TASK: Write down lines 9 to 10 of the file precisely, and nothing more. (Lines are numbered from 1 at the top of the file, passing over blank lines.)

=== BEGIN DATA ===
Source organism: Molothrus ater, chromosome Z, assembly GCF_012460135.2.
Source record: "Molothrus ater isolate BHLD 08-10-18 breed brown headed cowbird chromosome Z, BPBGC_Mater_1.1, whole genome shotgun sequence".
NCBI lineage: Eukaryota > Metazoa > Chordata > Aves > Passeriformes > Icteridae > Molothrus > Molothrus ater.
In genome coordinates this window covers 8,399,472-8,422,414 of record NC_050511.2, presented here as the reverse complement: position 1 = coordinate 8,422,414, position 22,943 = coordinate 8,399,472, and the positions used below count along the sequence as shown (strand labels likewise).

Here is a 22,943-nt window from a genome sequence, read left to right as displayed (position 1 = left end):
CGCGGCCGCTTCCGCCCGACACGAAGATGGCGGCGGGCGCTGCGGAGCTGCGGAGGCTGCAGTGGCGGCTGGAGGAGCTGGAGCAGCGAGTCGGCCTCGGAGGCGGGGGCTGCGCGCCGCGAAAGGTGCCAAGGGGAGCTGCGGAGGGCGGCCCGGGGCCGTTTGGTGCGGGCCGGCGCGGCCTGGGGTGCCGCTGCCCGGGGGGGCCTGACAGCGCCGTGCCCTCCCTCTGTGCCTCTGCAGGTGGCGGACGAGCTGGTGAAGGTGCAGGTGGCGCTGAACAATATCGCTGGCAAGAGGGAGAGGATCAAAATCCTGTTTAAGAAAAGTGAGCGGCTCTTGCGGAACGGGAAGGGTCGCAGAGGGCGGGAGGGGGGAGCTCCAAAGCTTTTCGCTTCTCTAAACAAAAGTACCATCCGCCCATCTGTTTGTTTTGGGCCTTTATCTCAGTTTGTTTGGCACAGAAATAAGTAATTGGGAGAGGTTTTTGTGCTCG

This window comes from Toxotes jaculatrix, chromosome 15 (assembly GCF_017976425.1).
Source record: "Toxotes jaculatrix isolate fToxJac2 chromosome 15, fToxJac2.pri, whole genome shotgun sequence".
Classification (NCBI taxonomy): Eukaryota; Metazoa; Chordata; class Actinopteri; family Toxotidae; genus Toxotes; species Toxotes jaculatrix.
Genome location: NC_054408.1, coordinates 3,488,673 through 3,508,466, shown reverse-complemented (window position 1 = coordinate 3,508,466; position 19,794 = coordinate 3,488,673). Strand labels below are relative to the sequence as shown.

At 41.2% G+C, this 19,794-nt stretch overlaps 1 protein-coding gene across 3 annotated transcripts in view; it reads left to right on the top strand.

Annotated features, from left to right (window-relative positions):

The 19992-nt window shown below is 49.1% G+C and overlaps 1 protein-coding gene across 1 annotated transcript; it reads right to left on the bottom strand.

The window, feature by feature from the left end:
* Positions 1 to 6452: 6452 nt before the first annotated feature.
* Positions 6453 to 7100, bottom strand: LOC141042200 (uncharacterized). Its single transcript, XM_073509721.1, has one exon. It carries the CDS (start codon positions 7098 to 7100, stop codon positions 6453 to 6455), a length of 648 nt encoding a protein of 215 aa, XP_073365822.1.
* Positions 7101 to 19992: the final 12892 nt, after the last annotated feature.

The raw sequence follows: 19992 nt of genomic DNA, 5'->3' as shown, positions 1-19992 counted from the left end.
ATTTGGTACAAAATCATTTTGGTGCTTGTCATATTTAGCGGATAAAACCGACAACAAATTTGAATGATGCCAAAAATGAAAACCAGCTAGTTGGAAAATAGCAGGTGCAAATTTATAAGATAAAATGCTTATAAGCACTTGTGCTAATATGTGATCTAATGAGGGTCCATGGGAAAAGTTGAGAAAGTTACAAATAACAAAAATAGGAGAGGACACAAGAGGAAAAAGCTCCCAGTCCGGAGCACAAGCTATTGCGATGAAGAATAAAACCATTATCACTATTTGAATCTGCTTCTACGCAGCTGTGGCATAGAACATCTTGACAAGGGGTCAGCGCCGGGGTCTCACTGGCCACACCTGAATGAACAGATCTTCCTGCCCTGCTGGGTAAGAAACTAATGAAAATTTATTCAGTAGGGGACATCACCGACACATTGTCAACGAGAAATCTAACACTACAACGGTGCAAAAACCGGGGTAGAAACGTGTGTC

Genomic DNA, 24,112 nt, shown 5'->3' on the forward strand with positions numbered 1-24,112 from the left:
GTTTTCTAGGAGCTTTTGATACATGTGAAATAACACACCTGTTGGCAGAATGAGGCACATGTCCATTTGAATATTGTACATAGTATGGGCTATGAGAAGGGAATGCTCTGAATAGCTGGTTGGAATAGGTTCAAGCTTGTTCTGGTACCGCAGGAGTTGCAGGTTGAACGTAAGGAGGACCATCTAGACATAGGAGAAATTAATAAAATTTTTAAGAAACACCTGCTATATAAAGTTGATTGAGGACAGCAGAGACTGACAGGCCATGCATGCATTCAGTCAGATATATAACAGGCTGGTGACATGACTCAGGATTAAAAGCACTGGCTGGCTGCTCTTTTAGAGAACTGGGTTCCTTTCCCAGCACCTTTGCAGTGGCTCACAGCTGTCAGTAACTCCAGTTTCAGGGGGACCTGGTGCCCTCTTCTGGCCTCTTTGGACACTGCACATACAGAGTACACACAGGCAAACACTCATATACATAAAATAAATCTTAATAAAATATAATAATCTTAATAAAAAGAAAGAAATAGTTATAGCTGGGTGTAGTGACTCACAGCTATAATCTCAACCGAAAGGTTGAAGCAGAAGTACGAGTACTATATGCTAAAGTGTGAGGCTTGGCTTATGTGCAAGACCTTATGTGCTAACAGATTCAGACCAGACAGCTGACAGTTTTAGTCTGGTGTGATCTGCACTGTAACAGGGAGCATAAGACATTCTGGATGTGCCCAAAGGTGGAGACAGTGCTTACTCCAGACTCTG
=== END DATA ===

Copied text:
Classification (NCBI taxonomy): Eukaryota; Metazoa; Chordata; class Actinopteri; family Toxotidae; genus Toxotes; species Toxotes jaculatrix.
Genome location: NC_054408.1, coordinates 3,488,673 through 3,508,466, shown reverse-complemented (window position 1 = coordinate 3,508,466; position 19,794 = coordinate 3,488,673). Strand labels below are relative to the sequence as shown.